The MCU, Sony’s Marvel Studios releases, CW’s Arrowverse, Warnor Bros DCEU, Netflix’s Jupiter’s Legacy, Amazon Prime’s The Boys… it seems like everywhere you look, you see superheroes.
But what’s the deal?
Why are they so damned popular?
Without getting into the very long, very serious sociology-in-comics lesson the first draft of this post was turning into, let’s get right down to the bottom line…
Supers are the new Epics… the new Sagas… the larger-than-life figures whose fantastic struggles teach us the simple lessons we didn’t know we needed to learn.
Long-time fans are familiar (and often frustrated) with retcon – changing the past of a character/story/team to create a new reason/attitude in current storylines — but there’s a reason for that, too.
The Iliad, The Odyssey, Beowulf… those all took place in a world that – as far as the people in it were concerned – didn’t change a hell of a lot. But the world’s in a very different place than it was 10 years ago… 20 years ago… 80 years ago… hell – we’re in a very different place now than we were 2 years ago!
For these characters to continue teaching life lessons, their lives have to change with ours. However it happens, the hero’s narrative has to align with the world we live in or their lessons are lost.
Sometimes it’s retcon. Sometimes it’s retirement and passing the torch. Sometimes it’s a personal epiphany. Sometimes it’s coming back from the dead.
Whatever the catalyst, the heroes are moved back to a place where we can identify with them. Where their stories can teach us.
Comic books & superhero media give us… something… Something to strive for… something to emulate… something to fight against… something to believe in…
…and don’t worry if it’s not all falling into place right now – Superman was with us more than 60 years before we found out the “S” meant hope. (You’ve got time.)
Until next time, friends… those struggles you’re facing? You’ve got someone in your corner. It might be a superhero or it might just be me… but you’ve got someone 🤗
Summer’s here. Again. We haven’t been hit with the break-out-the-stillsuits heat (yet) but it will come. It always does. At least, this year, it looks like we might be able to breathe recycled air someplace other than our own homes.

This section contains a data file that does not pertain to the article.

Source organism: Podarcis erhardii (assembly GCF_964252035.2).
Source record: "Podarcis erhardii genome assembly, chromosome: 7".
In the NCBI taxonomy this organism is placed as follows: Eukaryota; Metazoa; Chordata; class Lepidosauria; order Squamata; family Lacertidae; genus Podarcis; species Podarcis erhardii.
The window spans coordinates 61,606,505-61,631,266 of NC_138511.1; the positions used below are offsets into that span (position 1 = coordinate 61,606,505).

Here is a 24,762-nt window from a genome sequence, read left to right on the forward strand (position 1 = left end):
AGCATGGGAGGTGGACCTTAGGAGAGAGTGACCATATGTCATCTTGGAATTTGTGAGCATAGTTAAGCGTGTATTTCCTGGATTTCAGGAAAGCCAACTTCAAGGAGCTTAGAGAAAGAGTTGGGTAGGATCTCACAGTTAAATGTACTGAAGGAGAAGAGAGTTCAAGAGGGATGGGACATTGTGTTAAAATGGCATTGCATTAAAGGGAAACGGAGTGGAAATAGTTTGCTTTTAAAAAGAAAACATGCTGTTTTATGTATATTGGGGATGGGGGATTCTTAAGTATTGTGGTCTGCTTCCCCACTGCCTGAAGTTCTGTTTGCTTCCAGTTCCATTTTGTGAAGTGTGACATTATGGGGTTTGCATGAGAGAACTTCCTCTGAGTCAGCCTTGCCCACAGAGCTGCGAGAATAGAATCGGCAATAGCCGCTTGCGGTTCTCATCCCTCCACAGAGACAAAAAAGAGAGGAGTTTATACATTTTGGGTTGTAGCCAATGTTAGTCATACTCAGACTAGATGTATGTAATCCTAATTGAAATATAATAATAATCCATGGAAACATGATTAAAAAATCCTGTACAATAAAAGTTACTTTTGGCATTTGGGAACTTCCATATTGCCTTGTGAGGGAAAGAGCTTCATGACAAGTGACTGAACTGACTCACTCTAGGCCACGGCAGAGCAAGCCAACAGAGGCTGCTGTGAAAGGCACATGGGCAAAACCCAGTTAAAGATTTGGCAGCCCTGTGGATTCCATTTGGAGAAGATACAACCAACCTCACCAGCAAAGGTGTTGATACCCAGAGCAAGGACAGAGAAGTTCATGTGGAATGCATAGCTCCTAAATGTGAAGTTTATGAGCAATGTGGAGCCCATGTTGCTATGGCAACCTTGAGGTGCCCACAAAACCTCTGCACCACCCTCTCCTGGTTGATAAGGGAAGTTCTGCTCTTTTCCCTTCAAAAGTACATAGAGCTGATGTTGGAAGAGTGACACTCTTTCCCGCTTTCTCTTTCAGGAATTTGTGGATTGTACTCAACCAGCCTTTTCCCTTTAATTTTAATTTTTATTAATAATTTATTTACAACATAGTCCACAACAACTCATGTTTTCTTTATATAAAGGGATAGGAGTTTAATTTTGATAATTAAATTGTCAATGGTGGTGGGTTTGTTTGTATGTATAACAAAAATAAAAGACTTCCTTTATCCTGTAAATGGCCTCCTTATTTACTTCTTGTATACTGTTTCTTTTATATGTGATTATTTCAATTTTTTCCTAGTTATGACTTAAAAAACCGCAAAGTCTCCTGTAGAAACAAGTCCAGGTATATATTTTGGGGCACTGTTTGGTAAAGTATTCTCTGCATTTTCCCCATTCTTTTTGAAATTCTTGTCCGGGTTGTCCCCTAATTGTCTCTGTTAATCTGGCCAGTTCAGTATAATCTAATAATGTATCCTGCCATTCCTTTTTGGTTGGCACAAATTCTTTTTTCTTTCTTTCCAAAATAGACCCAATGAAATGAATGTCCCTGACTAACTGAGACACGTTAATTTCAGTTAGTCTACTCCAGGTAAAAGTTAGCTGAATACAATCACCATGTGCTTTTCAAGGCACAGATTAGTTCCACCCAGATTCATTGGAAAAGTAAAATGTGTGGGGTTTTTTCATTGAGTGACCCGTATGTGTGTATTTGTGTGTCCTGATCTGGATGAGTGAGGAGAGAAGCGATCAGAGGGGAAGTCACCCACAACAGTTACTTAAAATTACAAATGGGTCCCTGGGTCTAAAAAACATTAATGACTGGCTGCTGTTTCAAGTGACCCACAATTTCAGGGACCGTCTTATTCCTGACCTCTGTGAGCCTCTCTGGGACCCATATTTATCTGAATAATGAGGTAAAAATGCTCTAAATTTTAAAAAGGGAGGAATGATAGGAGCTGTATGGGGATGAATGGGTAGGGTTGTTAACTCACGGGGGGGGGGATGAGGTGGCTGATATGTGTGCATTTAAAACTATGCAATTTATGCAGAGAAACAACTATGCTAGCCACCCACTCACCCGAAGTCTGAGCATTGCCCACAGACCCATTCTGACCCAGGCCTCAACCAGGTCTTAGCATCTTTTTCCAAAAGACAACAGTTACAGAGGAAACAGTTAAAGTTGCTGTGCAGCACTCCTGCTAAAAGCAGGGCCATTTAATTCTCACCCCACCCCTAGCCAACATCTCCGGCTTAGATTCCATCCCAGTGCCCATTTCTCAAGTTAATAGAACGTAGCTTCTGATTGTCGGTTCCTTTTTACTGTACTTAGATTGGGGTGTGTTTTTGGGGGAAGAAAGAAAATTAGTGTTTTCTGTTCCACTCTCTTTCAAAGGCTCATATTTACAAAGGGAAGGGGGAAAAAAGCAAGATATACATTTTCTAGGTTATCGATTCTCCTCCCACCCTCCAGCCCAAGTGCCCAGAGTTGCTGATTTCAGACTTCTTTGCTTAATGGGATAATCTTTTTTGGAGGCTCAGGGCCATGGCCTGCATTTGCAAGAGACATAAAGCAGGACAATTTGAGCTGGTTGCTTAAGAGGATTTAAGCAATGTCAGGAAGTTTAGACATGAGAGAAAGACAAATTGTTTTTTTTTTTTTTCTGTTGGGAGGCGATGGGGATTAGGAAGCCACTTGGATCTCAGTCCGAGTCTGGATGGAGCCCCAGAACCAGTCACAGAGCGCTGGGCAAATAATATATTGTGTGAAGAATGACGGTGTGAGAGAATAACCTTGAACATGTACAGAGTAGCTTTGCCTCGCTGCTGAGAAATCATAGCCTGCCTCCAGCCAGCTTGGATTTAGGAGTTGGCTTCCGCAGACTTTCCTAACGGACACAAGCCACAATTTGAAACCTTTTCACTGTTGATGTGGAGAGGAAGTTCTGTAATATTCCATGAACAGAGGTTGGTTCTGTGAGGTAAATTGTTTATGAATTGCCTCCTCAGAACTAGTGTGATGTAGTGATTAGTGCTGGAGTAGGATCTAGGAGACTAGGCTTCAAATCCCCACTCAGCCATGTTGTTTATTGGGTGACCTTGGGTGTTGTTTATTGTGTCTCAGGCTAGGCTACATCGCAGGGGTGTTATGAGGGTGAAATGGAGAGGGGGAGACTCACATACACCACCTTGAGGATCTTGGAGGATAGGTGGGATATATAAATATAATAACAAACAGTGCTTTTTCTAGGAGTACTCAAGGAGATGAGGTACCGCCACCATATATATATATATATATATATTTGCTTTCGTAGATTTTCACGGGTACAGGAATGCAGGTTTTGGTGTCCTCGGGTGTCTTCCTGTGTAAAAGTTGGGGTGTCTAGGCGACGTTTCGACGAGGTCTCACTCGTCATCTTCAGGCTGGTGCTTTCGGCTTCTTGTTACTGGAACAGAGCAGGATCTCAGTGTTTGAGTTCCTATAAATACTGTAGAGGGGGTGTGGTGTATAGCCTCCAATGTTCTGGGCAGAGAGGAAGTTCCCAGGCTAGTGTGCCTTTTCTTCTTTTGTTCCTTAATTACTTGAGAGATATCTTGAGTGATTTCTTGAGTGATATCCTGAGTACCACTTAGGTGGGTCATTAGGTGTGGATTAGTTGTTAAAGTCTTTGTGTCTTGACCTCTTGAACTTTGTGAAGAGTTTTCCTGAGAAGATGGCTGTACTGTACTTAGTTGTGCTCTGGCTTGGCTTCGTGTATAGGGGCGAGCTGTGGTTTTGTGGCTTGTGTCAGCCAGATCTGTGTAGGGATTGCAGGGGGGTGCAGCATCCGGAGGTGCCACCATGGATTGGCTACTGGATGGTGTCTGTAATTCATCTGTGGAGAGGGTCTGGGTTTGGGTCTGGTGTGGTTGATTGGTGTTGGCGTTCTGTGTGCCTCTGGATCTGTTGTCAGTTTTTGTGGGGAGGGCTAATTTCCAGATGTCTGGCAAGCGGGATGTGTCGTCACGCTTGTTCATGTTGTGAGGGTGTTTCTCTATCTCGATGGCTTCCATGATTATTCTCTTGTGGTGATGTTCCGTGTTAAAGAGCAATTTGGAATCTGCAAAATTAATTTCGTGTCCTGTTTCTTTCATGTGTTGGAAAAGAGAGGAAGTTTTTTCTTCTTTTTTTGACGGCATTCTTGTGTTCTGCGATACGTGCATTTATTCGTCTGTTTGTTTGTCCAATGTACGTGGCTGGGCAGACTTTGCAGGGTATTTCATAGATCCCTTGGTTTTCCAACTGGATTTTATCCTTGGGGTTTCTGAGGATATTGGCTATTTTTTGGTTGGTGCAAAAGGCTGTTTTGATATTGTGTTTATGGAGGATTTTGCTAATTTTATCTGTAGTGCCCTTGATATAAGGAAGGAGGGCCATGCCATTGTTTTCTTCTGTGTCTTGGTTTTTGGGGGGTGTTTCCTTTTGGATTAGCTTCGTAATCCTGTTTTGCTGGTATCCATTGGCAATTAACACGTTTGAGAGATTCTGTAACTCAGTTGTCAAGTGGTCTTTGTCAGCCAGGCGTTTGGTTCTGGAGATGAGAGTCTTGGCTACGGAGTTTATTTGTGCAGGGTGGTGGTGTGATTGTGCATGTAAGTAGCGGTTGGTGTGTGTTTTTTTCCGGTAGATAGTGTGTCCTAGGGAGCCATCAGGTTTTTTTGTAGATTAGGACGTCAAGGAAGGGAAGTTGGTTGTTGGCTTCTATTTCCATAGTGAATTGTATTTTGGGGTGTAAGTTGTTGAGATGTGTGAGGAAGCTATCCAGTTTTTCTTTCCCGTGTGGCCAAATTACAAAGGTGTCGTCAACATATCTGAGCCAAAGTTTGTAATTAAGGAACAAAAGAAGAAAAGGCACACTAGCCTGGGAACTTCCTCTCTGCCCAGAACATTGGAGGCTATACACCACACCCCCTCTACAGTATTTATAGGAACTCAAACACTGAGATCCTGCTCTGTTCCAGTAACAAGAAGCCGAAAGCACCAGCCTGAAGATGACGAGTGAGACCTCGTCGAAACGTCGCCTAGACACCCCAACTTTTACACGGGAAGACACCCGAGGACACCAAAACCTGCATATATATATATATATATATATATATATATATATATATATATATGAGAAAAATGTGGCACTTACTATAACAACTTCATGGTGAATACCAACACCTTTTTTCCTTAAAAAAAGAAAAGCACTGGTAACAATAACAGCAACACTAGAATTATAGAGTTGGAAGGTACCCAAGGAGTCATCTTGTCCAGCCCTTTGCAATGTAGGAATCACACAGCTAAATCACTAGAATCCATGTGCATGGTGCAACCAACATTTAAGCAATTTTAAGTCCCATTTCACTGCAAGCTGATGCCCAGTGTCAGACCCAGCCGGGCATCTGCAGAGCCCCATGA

What the world will look like for “summer vacation” and beyond is still anybody’s guess… there are just too many variables.
Regardless of the fact that the Day Job is in the educational sector, I don’t really get a “summer vacation.” It’s okay, though… with so many other folks on summer vacation, I actually tend to get quite a bit done. And it looks like the Day Job will still be remote – at least through the summer – so I have that extra commute time to be home doing not-Day-Job things.
The plan, of course, is to get a decent amount of writing done.
And get in a couple trips to the zoo.
But what about the last year?
I know a lot of folks that participated in NaNoWriMo wrote the pandemic into their novel. I understand the need for catharsis for both writer and reader, and that those stories could offer that.
But my muse doesn’t work that way.
When the RealWorld™ has gone to shit, my muse basically throws it out even more completely than she normally does. You won’t find mention of the pandemic or the shelter-in-place orders in my writing because, frankly, fiction – in general – should be a safe way to escape for both reader and writer.
I know. I can hear it now: What about Scarred Sun? What about the social issues that creep in around the fantasy?What about that one character?
Think about an escape.
If you’re escaping from a person/place/situation, odds are pretty high that person/place/situation was bad for you. Odds are pretty high that, to some extent, you didn’t want to be there.
And you do escape. You get away. You’re free.
Except for the memories… the residual pain and fear… the trauma… those don’t all go away. Some of it’s not as bad. Some of it you can actually pack up and get rid of. But other stuff stays and the best you can do is learn to cope.
While the pandemic is a staggering thing and is more likely to have a place in the history books than more pressing issues (that’s another rant I don’t feel like ranting right now), it’s not that bad. With just over three million obvious exceptions*, the whole of it can be packed up and stuck on a shelf to be forgotten… but that’s just not true for a lot of other things that defined 2020.
No more grim social commentary today. Maybe tomorrow 😉
Until next time, friends… drink some water, stop and smell the roses, pet the dogs (with permission, of course), and soak up the Vitamin D.
You need it.
We all do. 🌞
*3,128,962 confirmed deaths according to the World Health Organization at time of writing